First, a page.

With the Senior Bowl, Shrine Bowl, Hula Bowl, and Tropical Bowl in the books, it is time to look back at who helped and hurt themselves the most. Stock Up and Stock Down for all these games have been done, but who made and lost the most money by draft position in these 2024 NFL Draft All-Star Games?
We will explore the 2024 NFL Draft All-Star Games and who I feel made and lost the most money from each game due to the week of practice and game.
Darius Robinson, EDGE, Missouri
Perhaps the most dominant player I watched throughout the Senior Bowl practices (and maybe all of the 2024 NFL Draft All-Star Games) was Robinson. He can play inside or outside while fitting a variety of defenses, but the pass-rush moves are off the chart. Using a rip, cross-chop, or even just an explosive first step set up Robinson to win.
He has put himself into the first round and made a ton of money in the process.
Malik Washington, WR, Virginia
It feels strange to say a player who was in contention for the Biletnikoff and had the most receptions in the FBS this year made himself money. But, Washington answered all the questions that lingered about him. As scouts watched Shrine Bowl practices to see if Washington had NFL speed and quickness, it was apparent from Day 1.
The footwork and quickness off the line made DBs look silly in 1-on-1s. Washington checked other boxes too. Great body control…check. Hands that can catch off-target passes…check. It was all there for Washington who could now flirt with Day 2 and make himself some money.
Frank Crum, OT, Wyoming
Crum was impressive looking at 6’7 and 313 pounds. But even better than his size, was his play. Crum showed natural movement at LT and handled some of the better pass rushers in practice with ease. With good technique and footwork along with long arms, Crum has some backup upside in the NFL.
Watching the game itself, Crum’s momentum carried over and he didn’t allow pressure from what I saw. Heavy stock up into the draftable range for Crum who could be a Day 3 steal.
Ayir Asante, WR, Wyoming
Asante showed up in the Tropical Bowl game with a receiving TD and a chunk of kick return yards. The special teams’ ability may help Asante get signed as an UDFA as a contributor down the line.
Devontez Walker, WR, North Carolina
Day 1 for Walker at the Senior Bowl practices wasn’t bad, he had some great reps. But, things turned ugly quickly for the rest of the week. Walker couldn’t seem to get separation consistently, something he was known for at North Carolina. When the ball got to Walker, he couldn’t secure it.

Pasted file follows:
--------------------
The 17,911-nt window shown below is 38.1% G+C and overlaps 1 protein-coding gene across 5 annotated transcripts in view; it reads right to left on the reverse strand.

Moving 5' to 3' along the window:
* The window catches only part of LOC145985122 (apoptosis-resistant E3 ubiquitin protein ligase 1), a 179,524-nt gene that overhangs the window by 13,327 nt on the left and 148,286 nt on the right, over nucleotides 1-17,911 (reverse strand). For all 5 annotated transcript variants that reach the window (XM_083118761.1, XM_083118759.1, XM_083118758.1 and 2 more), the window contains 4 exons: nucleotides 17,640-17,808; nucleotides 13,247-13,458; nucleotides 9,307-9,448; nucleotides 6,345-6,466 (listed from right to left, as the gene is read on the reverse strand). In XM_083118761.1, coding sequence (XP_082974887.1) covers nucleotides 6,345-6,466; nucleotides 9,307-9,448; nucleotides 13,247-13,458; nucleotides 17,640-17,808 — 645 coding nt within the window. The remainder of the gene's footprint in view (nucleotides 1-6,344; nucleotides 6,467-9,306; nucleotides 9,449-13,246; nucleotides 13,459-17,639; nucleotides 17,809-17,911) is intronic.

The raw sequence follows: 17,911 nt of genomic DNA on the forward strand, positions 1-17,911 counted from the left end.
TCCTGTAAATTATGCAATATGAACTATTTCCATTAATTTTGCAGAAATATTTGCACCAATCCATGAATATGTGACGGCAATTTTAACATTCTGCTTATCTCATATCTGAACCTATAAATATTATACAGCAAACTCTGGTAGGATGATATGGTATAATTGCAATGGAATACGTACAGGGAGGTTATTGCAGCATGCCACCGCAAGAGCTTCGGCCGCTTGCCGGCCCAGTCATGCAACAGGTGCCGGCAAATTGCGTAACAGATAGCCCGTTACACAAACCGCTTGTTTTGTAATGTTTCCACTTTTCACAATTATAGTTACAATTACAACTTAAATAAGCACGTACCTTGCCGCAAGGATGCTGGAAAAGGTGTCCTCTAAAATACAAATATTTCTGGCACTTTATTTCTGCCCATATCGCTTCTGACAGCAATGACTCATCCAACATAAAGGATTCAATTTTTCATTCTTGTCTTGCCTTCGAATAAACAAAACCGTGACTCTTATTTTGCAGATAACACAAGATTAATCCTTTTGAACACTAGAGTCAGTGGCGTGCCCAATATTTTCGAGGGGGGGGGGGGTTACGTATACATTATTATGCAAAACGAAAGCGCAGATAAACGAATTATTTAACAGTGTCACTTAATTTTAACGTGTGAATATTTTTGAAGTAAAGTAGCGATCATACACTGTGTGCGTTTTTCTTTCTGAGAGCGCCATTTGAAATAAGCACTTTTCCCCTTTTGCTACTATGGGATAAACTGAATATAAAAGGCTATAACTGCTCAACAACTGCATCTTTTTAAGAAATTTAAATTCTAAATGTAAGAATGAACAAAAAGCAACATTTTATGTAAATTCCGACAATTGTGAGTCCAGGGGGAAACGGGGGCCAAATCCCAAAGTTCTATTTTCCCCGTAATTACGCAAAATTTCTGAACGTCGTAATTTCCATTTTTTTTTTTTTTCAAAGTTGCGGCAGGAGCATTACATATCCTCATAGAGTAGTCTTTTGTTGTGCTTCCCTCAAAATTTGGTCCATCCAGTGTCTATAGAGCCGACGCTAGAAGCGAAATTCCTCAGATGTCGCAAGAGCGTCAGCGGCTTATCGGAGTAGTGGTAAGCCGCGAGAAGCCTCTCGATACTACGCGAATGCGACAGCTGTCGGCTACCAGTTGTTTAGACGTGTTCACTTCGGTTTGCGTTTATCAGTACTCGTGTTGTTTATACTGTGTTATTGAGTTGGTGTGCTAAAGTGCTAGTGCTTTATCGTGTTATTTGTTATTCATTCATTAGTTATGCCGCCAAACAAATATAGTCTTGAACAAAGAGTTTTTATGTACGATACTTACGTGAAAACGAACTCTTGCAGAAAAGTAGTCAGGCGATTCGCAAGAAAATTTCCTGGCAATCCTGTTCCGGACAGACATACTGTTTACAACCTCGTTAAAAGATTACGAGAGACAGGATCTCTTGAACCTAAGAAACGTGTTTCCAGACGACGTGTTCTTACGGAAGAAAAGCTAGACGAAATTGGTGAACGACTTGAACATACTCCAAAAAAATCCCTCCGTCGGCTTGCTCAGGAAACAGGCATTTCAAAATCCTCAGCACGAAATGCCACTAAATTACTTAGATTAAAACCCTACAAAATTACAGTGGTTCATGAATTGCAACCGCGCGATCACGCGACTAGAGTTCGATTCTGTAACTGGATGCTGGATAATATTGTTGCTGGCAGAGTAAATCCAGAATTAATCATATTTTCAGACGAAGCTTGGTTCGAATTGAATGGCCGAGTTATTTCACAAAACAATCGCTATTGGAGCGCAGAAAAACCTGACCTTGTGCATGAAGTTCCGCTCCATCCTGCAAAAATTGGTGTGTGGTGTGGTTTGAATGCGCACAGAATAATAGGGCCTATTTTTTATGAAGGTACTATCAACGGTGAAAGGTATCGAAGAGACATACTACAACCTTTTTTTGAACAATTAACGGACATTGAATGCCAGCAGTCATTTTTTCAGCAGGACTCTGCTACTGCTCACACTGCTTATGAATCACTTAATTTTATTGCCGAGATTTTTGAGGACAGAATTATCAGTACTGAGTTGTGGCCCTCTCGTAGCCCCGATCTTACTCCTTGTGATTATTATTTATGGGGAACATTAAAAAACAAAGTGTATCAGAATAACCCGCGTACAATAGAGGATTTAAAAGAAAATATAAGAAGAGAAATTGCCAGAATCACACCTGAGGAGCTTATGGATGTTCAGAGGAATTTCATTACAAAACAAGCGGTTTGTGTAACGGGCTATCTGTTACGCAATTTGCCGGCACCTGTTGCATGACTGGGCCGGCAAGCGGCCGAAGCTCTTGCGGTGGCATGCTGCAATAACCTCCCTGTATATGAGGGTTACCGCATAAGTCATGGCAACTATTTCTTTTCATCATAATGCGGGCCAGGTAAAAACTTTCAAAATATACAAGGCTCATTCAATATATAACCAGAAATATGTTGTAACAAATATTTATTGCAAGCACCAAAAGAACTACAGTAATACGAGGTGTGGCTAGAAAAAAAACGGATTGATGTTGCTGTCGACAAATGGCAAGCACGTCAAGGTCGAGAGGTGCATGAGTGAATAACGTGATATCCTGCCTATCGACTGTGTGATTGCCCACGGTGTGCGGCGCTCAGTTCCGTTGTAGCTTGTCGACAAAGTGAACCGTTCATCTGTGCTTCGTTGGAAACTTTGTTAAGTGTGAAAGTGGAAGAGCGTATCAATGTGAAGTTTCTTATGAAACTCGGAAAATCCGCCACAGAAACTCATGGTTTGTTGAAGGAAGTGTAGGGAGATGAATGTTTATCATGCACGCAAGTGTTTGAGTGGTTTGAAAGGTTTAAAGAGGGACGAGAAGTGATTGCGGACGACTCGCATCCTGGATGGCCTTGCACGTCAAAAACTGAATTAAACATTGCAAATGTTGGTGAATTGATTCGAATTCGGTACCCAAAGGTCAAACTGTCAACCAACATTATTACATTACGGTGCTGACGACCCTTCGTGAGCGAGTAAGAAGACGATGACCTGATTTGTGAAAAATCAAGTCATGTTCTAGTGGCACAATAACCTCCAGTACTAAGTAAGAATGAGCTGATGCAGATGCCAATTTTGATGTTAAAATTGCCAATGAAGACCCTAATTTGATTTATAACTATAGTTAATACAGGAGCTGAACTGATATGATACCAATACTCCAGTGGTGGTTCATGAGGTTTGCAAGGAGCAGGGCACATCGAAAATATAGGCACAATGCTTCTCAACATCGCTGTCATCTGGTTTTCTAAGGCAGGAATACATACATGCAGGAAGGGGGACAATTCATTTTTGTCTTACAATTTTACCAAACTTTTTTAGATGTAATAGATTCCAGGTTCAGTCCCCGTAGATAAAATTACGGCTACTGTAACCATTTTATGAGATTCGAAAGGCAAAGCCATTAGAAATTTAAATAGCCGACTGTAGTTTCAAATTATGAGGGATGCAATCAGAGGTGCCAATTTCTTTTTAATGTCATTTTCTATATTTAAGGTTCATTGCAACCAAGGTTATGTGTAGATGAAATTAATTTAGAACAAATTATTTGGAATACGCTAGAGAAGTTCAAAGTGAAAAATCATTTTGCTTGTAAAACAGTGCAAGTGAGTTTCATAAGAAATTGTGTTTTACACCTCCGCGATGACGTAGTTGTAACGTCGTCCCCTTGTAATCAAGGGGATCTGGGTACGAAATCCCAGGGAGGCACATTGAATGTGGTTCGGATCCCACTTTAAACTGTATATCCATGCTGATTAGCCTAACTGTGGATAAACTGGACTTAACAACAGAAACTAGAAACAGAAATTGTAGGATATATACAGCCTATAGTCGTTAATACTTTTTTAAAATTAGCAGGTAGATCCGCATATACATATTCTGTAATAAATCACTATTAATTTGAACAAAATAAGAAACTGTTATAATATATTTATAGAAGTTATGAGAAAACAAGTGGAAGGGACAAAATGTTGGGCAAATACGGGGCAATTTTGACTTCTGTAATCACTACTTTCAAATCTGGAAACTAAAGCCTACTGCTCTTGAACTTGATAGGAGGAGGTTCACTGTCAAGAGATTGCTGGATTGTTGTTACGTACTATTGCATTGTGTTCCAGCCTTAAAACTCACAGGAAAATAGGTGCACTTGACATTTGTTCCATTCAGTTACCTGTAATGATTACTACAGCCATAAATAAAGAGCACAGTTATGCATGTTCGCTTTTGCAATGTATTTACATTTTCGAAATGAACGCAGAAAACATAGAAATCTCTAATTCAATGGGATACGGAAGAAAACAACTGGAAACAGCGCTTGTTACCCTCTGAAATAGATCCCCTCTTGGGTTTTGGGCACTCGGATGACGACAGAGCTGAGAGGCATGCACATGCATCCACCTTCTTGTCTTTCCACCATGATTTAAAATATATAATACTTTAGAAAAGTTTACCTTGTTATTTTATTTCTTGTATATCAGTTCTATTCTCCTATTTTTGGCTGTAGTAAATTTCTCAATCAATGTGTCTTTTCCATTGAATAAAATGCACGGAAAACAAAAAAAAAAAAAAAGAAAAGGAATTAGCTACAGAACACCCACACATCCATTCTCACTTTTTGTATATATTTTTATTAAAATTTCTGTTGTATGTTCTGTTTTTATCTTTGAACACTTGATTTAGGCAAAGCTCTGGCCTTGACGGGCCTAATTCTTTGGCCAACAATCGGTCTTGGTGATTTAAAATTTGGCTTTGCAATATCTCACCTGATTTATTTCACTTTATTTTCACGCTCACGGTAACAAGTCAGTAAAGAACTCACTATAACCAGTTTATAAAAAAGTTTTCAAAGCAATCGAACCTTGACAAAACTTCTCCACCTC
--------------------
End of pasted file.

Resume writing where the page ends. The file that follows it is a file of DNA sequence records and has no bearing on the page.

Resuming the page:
With multiple drops on Day 2 and another iffy Day 3, Walker is falling. Once a potential first-round pick, Walker is looking at Round 2 at best with a Round 3/4 draft position looking likely.
Anim Dankwah, OT, Howard
Dankwah was viewed as one of the top small-school players in the class due to his upside. At over 6’7 and 389 pounds with 35 ¾ inch arms, it was easy to notice him on the practice film and analyze his game.
Unfortunately, Dankwah didn’t have the footwork to stop any type of explosive rushers. The development curve appeared to be even longer than anticipated for Dankwah in the NFL. Despite not playing in the game, it was a down week for Dankwah who may only be a 7th-round upside pick.
Davius Richard, QB, NC Central
Richard is the top small-school QB in the draft and was on the borderline of being draftable. A strong Hula Bowl week could have cemented him as a late-round pick, but he was outplayed by every other QB participating.
Richard did not have the accuracy or footwork to consistently deliver accurate passers in a new environment with different WRs. He just didn’t look like he could hold up in the NFL.
Sincere Haynesworth, iOL, Tulane
Haynesworth actually had a solid week at the Tropical Bowl as a standout in 1-on-1s, especially in his run-blocking ability. The issue was the weigh-in where a short arm length (33 inches) could hold teams back from putting him on the draft board. A fallout of the draft is slight money lost, but Haynesworth should still be a priority-free agent.